You are here: HomeNewsFront Page News ArticlesFrank Milan reads from his book-length poem

Frank Milan reads from his book-length poem

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Frank Milan, former resident of Silver City, who was an artist and for several years MainStreet Project manager, was in town to promote his latest artistic endeavor—a fantasy poem.

"The Snake & the 7 Rings" manuscript was completed when Milan was living on the Oregon coast in the mid-90s, he said.

"Then I moved here and did other things," Milan said. "When I went back to Oregon, I told myself I wanted to get my art studio set up and then get my poem printed."

He described the work as a poem to be read aloud. "I began editing it last August, made a deal with a publisher in Oregon, and made it through seven edits. I had time for the eighth edit, and got it printed. I drew the illustrations for the cover and the inside. The designer designed the cover and the inside. I'm happy with both."

Milan said his inspiration was part high fantasy, like "Lord of the Rings," and "The Chronicles of Narnia."  I didn't want sorcery and swords and dragons," he said.

How did he think of the idea? "We had a writing group, and Ursula LeGuin was coming. She's a science fiction writer. I said I wanted to write something significant, so I decided on a book-length poem in children's rhyme—iambic tetrameter. LeGuin told me the rhythm is relentless, so I softened it a bit in the edits."

Milan wanted something to tie together the natural world, the sun and planets and Greek and Roman mythology. "Plus, I wanted to make it a personal adventure, appealing to youths, while accessible to adults, too."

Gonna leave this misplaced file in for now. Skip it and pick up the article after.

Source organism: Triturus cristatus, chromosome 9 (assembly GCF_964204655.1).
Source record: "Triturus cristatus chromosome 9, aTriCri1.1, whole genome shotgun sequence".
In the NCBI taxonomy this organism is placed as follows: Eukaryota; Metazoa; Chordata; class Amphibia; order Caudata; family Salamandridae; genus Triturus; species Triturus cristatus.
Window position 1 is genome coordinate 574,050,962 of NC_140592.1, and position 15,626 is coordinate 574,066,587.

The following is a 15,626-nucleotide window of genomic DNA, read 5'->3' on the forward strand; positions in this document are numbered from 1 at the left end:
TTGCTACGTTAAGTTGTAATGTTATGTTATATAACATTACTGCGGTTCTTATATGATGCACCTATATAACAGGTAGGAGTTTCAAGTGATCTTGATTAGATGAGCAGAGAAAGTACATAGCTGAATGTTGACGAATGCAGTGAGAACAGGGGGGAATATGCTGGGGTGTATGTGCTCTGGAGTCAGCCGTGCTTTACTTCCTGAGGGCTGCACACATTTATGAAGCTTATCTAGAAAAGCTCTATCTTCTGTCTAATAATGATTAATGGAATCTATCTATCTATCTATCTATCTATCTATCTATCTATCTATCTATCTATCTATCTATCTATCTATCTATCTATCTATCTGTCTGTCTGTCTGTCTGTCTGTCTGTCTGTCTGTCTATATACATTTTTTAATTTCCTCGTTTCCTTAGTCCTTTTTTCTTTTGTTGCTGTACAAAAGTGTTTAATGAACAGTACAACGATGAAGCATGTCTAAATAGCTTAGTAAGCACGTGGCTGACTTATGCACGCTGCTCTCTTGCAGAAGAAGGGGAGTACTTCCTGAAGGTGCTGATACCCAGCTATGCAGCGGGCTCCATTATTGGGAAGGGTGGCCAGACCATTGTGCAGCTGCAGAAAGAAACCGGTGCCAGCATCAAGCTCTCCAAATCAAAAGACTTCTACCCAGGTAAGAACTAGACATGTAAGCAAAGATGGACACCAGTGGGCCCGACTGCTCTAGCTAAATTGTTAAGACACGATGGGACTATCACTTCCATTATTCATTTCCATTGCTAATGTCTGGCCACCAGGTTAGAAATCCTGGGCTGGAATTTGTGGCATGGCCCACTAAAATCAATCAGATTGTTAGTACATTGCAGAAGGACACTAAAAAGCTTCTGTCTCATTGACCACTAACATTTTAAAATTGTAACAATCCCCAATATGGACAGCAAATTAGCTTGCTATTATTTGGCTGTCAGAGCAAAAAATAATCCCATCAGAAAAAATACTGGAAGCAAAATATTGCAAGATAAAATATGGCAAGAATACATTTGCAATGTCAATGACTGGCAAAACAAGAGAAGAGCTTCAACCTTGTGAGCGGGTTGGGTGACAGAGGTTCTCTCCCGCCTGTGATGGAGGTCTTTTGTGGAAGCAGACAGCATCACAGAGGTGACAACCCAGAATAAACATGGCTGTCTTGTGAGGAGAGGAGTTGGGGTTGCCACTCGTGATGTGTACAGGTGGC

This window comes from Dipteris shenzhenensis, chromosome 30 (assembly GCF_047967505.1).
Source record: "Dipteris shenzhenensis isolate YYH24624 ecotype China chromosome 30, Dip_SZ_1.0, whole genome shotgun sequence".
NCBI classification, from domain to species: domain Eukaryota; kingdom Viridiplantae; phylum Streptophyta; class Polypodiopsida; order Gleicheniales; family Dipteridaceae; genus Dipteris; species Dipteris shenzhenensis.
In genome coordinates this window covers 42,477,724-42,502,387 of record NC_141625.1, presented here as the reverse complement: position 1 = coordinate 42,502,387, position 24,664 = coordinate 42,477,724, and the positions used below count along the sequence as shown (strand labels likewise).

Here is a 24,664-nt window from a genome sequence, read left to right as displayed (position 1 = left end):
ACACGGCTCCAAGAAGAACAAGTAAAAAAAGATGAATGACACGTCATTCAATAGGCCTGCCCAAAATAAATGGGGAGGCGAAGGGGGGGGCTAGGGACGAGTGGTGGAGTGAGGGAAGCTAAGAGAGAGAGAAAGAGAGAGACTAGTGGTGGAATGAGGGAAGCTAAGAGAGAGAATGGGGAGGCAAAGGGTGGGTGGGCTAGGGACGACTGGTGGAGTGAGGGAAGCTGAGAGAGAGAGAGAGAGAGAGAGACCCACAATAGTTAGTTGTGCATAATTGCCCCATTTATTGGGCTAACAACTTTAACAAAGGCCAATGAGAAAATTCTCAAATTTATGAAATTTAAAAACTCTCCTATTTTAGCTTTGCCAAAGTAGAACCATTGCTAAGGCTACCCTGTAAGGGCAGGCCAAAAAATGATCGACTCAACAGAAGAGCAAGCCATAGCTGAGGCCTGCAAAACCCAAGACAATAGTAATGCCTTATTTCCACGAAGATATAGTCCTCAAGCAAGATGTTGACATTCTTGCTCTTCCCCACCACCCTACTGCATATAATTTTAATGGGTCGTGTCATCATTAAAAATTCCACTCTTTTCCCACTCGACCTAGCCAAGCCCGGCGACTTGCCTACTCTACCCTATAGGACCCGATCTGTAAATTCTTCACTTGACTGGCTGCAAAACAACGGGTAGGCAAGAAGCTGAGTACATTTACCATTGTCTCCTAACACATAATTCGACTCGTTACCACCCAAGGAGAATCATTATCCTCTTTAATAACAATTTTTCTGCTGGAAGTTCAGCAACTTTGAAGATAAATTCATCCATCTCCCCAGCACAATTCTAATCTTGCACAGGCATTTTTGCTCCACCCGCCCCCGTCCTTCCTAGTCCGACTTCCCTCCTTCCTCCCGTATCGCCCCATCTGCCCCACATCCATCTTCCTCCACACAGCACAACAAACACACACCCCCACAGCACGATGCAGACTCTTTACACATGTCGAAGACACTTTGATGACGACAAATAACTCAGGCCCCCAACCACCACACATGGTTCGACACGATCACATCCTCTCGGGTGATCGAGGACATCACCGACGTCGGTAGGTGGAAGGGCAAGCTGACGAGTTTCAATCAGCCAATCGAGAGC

Youths 13 years of age and older seem to be attracted to the book.

As for the topics, the first ring is earth; the second ring, water; the third, fire; and the fourth, air. The reader will discover the other rings. It is set in about 1500-1515, at the beginning of the Renaissance in an ordinary world, with characters doing things that people can actually do. A hint about the characters—someone had to have a snake, so that's the Indian fakir.

In answer to a question about whether he misses Silver City, Milan said when he crossed the border from Arizona, he experienced as he always has a feeling of relaxation and an entering into the Land of Enchantment.

"The pace is so relaxed here," Milan said.

He now lives in Portland in the densest pedestrian area among houses built in the 1920s, within walking distance of the library, the food co-op, a bank, three food stores. The neighborhood is encircled by the tramway within a few blocks of where he lives. He feels quite at home there.

What project is he working on now? Milan is working on an animated film based on the song "Luanne" that he wrote with Ed Teja, who used to live in Silver City, but now lives in Cambodia, along with his wife Dagny.

"The song is pop music, influenced by classic R&B," Milan said.

He then began his reading for those gathered at the Silco Theater to hear his poem.

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